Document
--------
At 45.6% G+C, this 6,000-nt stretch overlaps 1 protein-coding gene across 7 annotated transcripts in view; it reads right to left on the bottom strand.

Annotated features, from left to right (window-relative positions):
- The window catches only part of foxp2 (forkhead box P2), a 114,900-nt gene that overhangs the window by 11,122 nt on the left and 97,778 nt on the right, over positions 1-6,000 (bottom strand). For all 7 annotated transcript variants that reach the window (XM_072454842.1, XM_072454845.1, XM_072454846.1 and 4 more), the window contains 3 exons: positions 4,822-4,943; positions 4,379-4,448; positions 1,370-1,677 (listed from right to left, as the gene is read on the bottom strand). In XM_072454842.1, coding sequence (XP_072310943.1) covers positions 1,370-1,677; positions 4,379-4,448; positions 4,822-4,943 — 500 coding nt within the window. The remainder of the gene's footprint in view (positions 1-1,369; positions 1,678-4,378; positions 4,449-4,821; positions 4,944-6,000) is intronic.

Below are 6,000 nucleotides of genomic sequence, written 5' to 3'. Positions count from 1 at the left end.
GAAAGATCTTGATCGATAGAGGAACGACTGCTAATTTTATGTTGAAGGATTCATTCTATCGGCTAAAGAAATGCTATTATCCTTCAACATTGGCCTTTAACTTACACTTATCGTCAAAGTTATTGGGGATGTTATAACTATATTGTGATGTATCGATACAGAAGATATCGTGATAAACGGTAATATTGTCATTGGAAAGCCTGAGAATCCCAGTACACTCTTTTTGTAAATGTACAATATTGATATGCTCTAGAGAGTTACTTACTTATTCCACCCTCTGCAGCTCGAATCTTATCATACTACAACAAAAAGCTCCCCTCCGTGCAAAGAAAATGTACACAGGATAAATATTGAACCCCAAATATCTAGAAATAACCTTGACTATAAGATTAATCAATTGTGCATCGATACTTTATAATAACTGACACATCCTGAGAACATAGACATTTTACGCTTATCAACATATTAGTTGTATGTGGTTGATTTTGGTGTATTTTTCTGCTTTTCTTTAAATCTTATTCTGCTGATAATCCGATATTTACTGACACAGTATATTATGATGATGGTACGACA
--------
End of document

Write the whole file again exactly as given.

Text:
At 45.6% G+C, this 6,000-nt stretch overlaps 1 protein-coding gene across 7 annotated transcripts in view; it reads right to left on the bottom strand.

Annotated features, from left to right (window-relative positions):
- The window catches only part of foxp2 (forkhead box P2), a 114,900-nt gene that overhangs the window by 11,122 nt on the left and 97,778 nt on the right, over positions 1-6,000 (bottom strand). For all 7 annotated transcript variants that reach the window (XM_072454842.1, XM_072454845.1, XM_072454846.1 and 4 more), the window contains 3 exons: positions 4,822-4,943; positions 4,379-4,448; positions 1,370-1,677 (listed from right to left, as the gene is read on the bottom strand). In XM_072454842.1, coding sequence (XP_072310943.1) covers positions 1,370-1,677; positions 4,379-4,448; positions 4,822-4,943 — 500 coding nt within the window. The remainder of the gene's footprint in view (positions 1-1,369; positions 1,678-4,378; positions 4,449-4,821; positions 4,944-6,000) is intronic.

Below are 6,000 nucleotides of genomic sequence, written 5' to 3'. Positions count from 1 at the left end.
GAAAGATCTTGATCGATAGAGGAACGACTGCTAATTTTATGTTGAAGGATTCATTCTATCGGCTAAAGAAATGCTATTATCCTTCAACATTGGCCTTTAACTTACACTTATCGTCAAAGTTATTGGGGATGTTATAACTATATTGTGATGTATCGATACAGAAGATATCGTGATAAACGGTAATATTGTCATTGGAAAGCCTGAGAATCCCAGTACACTCTTTTTGTAAATGTACAATATTGATATGCTCTAGAGAGTTACTTACTTATTCCACCCTCTGCAGCTCGAATCTTATCATACTACAACAAAAAGCTCCCCTCCGTGCAAAGAAAATGTACACAGGATAAATATTGAACCCCAAATATCTAGAAATAACCTTGACTATAAGATTAATCAATTGTGCATCGATACTTTATAATAACTGACACATCCTGAGAACATAGACATTTTACGCTTATCAACATATTAGTTGTATGTGGTTGATTTTGGTGTATTTTTCTGCTTTTCTTTAAATCTTATTCTGCTGATAATCCGATATTTACTGACACAGTATATTATGATGATGGTACGACA